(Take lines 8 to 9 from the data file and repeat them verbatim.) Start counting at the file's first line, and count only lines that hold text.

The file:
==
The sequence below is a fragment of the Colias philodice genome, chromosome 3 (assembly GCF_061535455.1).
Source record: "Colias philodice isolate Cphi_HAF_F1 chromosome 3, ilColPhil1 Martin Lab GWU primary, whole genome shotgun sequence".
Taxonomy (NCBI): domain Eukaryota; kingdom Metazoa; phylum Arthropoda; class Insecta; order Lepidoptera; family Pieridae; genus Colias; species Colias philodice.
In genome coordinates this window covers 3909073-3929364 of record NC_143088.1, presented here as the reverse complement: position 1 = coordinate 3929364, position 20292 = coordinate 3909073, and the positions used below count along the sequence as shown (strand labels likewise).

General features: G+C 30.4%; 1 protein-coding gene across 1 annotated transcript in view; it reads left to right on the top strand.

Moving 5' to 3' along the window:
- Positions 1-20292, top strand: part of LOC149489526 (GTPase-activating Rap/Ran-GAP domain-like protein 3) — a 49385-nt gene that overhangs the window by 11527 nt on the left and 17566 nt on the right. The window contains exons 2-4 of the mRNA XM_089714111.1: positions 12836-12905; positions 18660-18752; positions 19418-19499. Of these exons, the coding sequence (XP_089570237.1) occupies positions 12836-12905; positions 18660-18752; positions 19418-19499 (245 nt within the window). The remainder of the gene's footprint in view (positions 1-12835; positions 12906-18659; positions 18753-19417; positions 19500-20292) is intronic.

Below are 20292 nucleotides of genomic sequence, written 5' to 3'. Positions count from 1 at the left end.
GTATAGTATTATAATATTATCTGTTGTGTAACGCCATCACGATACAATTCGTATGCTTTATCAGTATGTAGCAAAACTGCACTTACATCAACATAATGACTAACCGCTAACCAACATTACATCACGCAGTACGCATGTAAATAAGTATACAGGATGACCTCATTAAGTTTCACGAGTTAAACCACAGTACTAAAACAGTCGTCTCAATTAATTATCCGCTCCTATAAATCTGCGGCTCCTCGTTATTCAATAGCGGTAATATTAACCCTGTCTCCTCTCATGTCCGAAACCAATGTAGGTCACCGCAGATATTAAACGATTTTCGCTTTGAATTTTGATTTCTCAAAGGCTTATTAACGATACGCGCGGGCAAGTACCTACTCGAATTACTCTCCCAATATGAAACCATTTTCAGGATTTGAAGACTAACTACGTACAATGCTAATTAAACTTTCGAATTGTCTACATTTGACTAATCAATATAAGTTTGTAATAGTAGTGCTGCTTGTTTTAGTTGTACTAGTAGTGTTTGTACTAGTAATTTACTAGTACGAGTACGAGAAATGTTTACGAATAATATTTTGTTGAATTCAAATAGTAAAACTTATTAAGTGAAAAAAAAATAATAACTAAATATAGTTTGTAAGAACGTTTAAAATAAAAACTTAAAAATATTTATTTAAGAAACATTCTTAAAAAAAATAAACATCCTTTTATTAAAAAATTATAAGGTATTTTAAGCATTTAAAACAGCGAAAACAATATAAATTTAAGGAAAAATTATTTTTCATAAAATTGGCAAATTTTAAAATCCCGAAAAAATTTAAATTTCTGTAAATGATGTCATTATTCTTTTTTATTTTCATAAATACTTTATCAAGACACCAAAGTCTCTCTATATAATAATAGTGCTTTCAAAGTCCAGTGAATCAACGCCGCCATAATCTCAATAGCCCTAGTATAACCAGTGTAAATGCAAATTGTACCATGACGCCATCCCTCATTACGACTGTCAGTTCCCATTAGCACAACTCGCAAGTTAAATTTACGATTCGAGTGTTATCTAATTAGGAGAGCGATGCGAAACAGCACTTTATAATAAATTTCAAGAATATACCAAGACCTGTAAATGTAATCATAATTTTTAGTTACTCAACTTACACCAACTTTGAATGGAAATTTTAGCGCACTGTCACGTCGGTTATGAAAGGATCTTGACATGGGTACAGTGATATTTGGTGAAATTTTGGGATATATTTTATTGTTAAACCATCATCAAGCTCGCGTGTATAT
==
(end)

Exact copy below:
Below are 20292 nucleotides of genomic sequence, written 5' to 3'. Positions count from 1 at the left end.
GTATAGTATTATAATATTATCTGTTGTGTAACGCCATCACGATACAATTCGTATGCTTTATCAGTATGTAGCAAAACTGCACTTACATCAACATAATGACTAACCGCTAACCAACATTACATCACGCAGTACGCATGTAAATAAGTATACAGGATGACCTCATTAAGTTTCACGAGTTAAACCACAGTACTAAAACAGTCGTCTCAATTAATTATCCGCTCCTATAAATCTGCGGCTCCTCGTTATTCAATAGCGGTAATATTAACCCTGTCTCCTCTCATGTCCGAAACCAATGTAGGTCACCGCAGATATTAAACGATTTTCGCTTTGAATTTTGATTTCTCAAAGGCTTATTAACGATACGCGCGGGCAAGTACCTACTCGAATTACTCTCCCAATATGAAACCATTTTCAGGATTTGAAGACTAACTACGTACAATGCTAATTAAACTTTCGAATTGTCTACATTTGACTAATCAATATAAGTTTGTAATAGTAGTGCTGCTTGTTTTAGTTGTACTAGTAGTGTTTGTACTAGTAATTTACTAGTACGAGTACGAGAAATGTTTACGAATAATATTTTGTTGAATTCAAATAGTAAAACTTATTAAGTGAAAAAAAAATAATAACTAAATATAGTTTGTAAGAACGTTTAAAATAAAAACTTAAAAATATTTATTTAAGAAACATTCTTAAAAAAAATAAACATCCTTTTATTAAAAAATTATAAGGTATTTTAAGCATTTAAAACAGCGAAAACAATATAAATTTAAGGAAAAATTATTTTTCATAAAATTGGCAAATTTTAAAATCCCGAAAAAATTTAAATTTCTGTAAATGATGTCATTATTCTTTTTTATTTTCATAAATACTTTATCAAGACACCAAAGTCTCTCTATATAATAATAGTGCTTTCAAAGTCCAGTGAATCAACGCCGCCATAATCTCAATAGCCCTAGTATAACCAGTGTAAATGCAAATTGTACCATGACGCCATCCCTCATTACGACTGTCAGTTCCCATTAGCACAACTCGCAAGTTAAATTTACGATTCGAGTGTTATCTAATTAGGAGAGCGATGCGAAACAGCACTTTATAATAAATTTCAAGAATATACCAAGACCTGTAAATGTAATCATAATTTTTAGTTACTCAACTTACACCAACTTTGAATGGAAATTTTAGCGCACTGTCACGTCGGTTATGAAAGGATCTTGACATGGGTACAGTGATATTTGGTGAAATTTTGGGATATATTTTATTGTTAAACCATCATCAAGCTCGCGTGTATAT